Open Access Research article

Additive effects of blood glucose lowering drugs, statins and renin-angiotensin system blockers on all-site cancer risk in patients with type 2 diabetes

Alice PS Kong1, Xilin Yang12, Wing-Yee So1, Andrea Luk1, Ronald CW Ma1, Risa Ozaki1, Kitty KT Cheung1, Heung-Man Lee134, Linda Yu5, Gang Xu13, Chun-Chung Chow1 and Juliana CN Chan134*

Author Affiliations

1 Department of Medicine and Therapeutics, The Chinese University of Hong Kong, Prince of Wales Hospital, Shatin, Hong Kong, SAR, China

2 Department of Epidemiology and Biostatistics, School of Public Health, Tianjin Medical University, Tianjin 300070, China

3 Hong Kong Institute of Diabetes and Obesity, Shatin, Hong Kong, SAR, China

4 Li Ka Shing Institute of Health Sciences, The Chinese University of Hong Kong, Prince of Wales Hospital, Shatin, Hong Kong, SAR, China

5 Hong Kong Hospital Authority Headquarter, Hong Kong, SAR, China

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BMC Medicine 2014, 12:76  doi:10.1186/1741-7015-12-76

Published: 13 May 2014



Hyperglycemia is associated with increased risk of all-site cancer that may be mediated through activation of the renin-angiotensin-system (RAS) and 3-hydroxy-3-methyl-glutaryl-coenzyme-A-reductase (HMGCR) pathways. We examined the joint associations of optimal glycemic control (HbA1c <7%), RAS inhibitors and HMGCR inhibitors on cancer incidence in patients with type 2 diabetes.


Patients with type 2 diabetes, with or without a history of cancer or prior exposure to RAS or HMGCR inhibitors at baseline were observed between 1996 and 2005. All patients underwent a comprehensive assessment at baseline and were followed until the censored date at 2005 or their death.


After a median follow-up period of 4.91 years (interquartile range, 2.81 to 6.98), 271 out of 6,103 patients developed all-site cancer. At baseline, patients with incident cancers were older, had longer disease duration of diabetes, higher alcohol and tobacco use, and higher systolic blood pressure and albuminuria, but lower triglyceride levels and estimated glomerular filtration rate (P <0.05). Patients who developed cancers during follow-up were less likely to have started using statins (22.5% versus 38.6%, P <0.001), fibrates (5.9% versus 10.2%, P = 0.02), metformin (63.8% versus 74.5%, P <0.001) or thiazolidinedione (0.7% versus 6.8%, P <0.001) than those who remained cancer-free. After adjusting for co-variables, new treatment with metformin (hazard ratio: 0.39; 95% confidence interval: 0.25, 0.61; P <0.001), thiazolidinedione (0.18; 0.04, 0.72; P = 0.015), sulphonylurea (0.44; 0.27, 0.73; P = 0.014), insulin (0.58; 0.38, 0.89; P = 0.01), statins (0.47; 0.31, 0.70; P <0.001) and RAS inhibitors (0.55; 0.39, 0.78; P <0.001) were associated with reduced cancer risk. Patients with all three risk factors of HbA1c ≥7%, non-use of RAS inhibitors and non-use of statins had four-fold adjusted higher risk of cancer than those without any risk factors (incidence per 1,000-person-years for no risk factors: 3.40 (0.07, 6.72); one risk factor: 6.34 (4.19, 8.50); two risk factors: 8.40 (6.60, 10.20); three risk factors: 13.08 (9.82, 16.34); P <0.001).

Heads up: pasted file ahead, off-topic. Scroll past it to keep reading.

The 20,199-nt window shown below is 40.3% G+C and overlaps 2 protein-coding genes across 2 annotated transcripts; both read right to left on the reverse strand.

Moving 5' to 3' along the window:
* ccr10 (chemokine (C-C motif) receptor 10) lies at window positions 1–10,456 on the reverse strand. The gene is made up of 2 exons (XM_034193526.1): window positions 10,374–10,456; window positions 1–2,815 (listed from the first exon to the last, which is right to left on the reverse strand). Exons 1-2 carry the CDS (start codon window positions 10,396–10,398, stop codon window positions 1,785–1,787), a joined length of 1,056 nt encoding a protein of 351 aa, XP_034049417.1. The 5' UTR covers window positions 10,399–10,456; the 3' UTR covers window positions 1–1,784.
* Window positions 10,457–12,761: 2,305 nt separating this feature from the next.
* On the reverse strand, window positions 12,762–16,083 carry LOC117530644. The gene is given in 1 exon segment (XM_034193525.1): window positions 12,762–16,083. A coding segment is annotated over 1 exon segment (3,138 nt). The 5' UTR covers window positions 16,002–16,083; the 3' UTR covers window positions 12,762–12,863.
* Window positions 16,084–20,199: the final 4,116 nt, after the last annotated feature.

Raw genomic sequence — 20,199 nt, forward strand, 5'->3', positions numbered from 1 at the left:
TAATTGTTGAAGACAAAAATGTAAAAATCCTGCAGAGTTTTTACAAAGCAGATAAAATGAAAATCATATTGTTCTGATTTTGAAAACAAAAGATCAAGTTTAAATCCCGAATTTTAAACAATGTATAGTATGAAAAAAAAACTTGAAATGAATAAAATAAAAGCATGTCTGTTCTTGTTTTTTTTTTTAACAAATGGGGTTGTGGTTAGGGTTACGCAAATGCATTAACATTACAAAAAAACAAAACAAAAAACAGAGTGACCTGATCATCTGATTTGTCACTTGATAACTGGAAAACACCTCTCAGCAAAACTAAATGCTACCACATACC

Hyperglycemia may promote cancer growth that can be attenuated by optimal glycemic control and inhibition of the RAS and HMGCR pathways.

Cancer risk; Type 2 diabetes; Glycemic control; Statins; Renin-angiotensin-system inhibitors